On nights when we didn’t need to be plugged in, we followed seasoned RV’ers advice and parked in Walmart parking lots or enjoyed being away from it all by finding an isolated spot in the middle of a forest road.
Food & Drinks = $339 (or around $21/day)
To keep costs down, we choose not to eat out on this trip and cooked most of our meals in the RV. But we didn’t deprive ourselves. We stocked up on fresh fruits and veggies, good quality meats, and nutrient rich ingredients. Since our budget didn’t allow for daily meals out, we made sure to cook up a storm and make a big deal out of our meals. We drank wine, enjoyed some beers, and even splurged on deserts! Needless to say we weren’t starving throughout the trip and our food and drinks expenses reflected that.
Supplies & Other Shopping
RV Supplies – $292 (or around $18/day)
It cost us a few hundred dollars to stock up on various supplies for the RV. We had an option to rent some items (like bedding and kitchen supplies) through Cruise America, but figured that we could find much better quality stuff if we were to buy it ourselves. And we did!
At the end of the trip we took all the supplies up to my parents house in Canada. One day, we’ll dig them up from our storage in the basement and use them for another road trip!
Mobile Phone – $60 (or around $4/day)
To stay connected on the road we purchased a 30-day 10GB mobile data plan from T-Mobile for $60. It was a pricey investment and one that we completely forgot to account for at the beginning of the trip, but being able to stay connected and keep up with our work while on the road warranted the expense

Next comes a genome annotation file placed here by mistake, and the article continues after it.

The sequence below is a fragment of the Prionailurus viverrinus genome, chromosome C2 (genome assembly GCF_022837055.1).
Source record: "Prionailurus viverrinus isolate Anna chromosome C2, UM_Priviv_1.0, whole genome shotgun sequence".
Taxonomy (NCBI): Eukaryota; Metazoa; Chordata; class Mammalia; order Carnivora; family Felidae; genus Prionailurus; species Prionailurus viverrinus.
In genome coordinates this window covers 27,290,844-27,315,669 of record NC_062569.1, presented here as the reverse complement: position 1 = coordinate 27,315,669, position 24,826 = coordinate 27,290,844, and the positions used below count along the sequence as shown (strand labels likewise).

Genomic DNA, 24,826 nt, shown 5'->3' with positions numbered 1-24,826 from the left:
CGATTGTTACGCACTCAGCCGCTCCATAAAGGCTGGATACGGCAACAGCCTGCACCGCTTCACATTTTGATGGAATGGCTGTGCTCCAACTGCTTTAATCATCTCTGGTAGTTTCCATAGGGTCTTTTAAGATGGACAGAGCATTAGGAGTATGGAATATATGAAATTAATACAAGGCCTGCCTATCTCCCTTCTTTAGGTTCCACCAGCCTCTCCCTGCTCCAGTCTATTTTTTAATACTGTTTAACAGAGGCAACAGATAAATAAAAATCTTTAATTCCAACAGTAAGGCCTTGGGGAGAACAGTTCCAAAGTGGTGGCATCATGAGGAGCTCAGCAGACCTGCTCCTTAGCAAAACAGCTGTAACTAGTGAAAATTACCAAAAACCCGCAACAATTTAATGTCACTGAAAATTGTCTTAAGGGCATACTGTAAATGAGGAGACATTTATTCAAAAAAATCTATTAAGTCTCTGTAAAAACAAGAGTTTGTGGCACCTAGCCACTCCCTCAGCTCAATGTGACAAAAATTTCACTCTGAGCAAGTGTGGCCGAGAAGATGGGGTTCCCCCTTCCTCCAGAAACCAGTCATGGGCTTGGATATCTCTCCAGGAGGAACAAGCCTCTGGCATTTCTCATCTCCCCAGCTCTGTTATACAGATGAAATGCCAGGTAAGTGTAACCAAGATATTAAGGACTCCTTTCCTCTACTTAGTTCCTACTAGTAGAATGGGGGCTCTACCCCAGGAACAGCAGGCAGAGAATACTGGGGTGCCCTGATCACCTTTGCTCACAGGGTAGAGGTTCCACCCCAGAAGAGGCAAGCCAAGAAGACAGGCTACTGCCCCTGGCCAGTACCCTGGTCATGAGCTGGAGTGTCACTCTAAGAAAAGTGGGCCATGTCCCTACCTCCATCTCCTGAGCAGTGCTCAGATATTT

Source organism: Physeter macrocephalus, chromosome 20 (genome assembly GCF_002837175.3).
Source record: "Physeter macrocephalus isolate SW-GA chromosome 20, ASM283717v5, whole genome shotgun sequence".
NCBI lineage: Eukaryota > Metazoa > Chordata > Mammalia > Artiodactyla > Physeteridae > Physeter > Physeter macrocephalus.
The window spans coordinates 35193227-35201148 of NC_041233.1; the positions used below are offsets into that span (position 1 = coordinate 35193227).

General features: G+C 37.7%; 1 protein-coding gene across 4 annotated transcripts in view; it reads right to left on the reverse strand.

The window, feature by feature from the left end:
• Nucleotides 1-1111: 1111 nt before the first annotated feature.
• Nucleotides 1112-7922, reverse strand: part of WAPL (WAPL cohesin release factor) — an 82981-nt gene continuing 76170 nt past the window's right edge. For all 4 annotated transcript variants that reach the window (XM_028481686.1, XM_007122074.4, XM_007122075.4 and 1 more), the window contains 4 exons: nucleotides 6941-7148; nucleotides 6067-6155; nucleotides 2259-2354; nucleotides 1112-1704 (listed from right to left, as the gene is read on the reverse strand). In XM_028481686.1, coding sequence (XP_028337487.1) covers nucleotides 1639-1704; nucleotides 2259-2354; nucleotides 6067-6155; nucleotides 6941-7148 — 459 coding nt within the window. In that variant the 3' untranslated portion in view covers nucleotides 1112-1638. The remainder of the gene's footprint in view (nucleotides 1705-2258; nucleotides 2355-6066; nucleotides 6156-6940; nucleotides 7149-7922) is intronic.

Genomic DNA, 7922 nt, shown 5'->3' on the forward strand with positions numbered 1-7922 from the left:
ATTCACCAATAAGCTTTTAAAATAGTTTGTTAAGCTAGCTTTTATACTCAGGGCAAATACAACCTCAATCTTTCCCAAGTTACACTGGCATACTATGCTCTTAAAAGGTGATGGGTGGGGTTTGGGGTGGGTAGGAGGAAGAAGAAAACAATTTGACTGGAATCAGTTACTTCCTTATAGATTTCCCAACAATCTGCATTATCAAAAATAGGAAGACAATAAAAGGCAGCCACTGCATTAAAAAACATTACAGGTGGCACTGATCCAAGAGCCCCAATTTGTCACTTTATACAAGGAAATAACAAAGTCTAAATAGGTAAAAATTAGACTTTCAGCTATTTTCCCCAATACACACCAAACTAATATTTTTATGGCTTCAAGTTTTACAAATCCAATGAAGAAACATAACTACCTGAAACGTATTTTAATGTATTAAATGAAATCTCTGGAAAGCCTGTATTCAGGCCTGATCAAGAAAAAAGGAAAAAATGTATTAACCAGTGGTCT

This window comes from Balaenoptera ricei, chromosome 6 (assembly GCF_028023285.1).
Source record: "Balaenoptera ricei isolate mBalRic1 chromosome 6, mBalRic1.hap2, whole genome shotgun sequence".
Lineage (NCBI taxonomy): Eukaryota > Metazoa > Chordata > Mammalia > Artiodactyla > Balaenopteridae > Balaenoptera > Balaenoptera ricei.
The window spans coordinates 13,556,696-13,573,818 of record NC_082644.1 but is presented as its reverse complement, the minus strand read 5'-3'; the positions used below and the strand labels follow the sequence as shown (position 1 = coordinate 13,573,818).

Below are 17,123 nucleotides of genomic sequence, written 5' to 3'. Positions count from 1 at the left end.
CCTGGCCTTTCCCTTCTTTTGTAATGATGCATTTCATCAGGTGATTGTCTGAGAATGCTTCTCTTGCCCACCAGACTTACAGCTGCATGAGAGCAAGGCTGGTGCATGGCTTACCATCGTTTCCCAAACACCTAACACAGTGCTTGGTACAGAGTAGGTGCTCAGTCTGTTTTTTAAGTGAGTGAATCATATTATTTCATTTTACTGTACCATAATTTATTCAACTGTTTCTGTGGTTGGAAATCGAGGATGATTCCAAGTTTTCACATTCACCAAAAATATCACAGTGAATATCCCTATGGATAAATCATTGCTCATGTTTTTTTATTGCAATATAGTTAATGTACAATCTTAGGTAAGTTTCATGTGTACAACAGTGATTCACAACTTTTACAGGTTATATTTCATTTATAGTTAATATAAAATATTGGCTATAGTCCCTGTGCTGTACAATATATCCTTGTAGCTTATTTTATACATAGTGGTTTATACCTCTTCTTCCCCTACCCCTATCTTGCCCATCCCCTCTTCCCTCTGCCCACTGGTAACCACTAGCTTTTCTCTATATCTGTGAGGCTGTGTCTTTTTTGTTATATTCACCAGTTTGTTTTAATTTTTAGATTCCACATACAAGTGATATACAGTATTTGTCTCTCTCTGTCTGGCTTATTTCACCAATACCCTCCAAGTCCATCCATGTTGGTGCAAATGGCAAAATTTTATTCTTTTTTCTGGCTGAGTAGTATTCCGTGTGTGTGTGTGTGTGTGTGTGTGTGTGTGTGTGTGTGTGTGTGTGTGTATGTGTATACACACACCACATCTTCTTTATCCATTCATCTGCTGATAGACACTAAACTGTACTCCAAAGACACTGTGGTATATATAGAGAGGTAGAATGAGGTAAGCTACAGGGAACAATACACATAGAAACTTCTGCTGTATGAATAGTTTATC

Activities – $160 (or $10/day)
We didn’t spend a ton of money on activities throughout the trip. We splurged on a Cog Railway ticket to the top of Pikes Peak, because hiking up the mountain wasn’t an option in my condition, and our 30 foot RV wouldn’t have made it up the winding roads either. Luckily, it was a great journey and money well spent.
Another expense that we incurred on the trip was the cost of a yearly National Parks Pass ($80). We got lucky with our timing as the first week of our trip coincided with the Annual National Parks Week, which gave us access to all National Parks across the country for free. But by the time we got down to Arizona and California, the deal was off and the steep price at the Grand Canyon and at the Joshua Tree National Park made the $80 we paid for the pass completely worth it.
Total – $2,382
Our trip total added up to $2,382, or an average of $149/day between both of us for a 16 day road trip across the US. It’s more than the $125/day we were hoping to spend, but we’re not kicking ourselves for it.
Looking back on our spending patterns, we realized that the biggest cost drivers were RV rental and gas. And while it might be possible to reduce the daily gas costs by staying on the road for longer and spreading the cost of gas over more days, the increase in daily RV rental would probably offset that.
Looking ahead, we are not giving up on our mission to find a more cost effective way to travel across the US. Next time, we plan to cover shorter distances (and save on gas in the process), look for an even better relocation deals, and use some of our existing supplies to help us save on trip expenses. We are confident that we can make it happen!
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Do you have any budget tips for us and for other travelers looking to embark on a road trip across the US?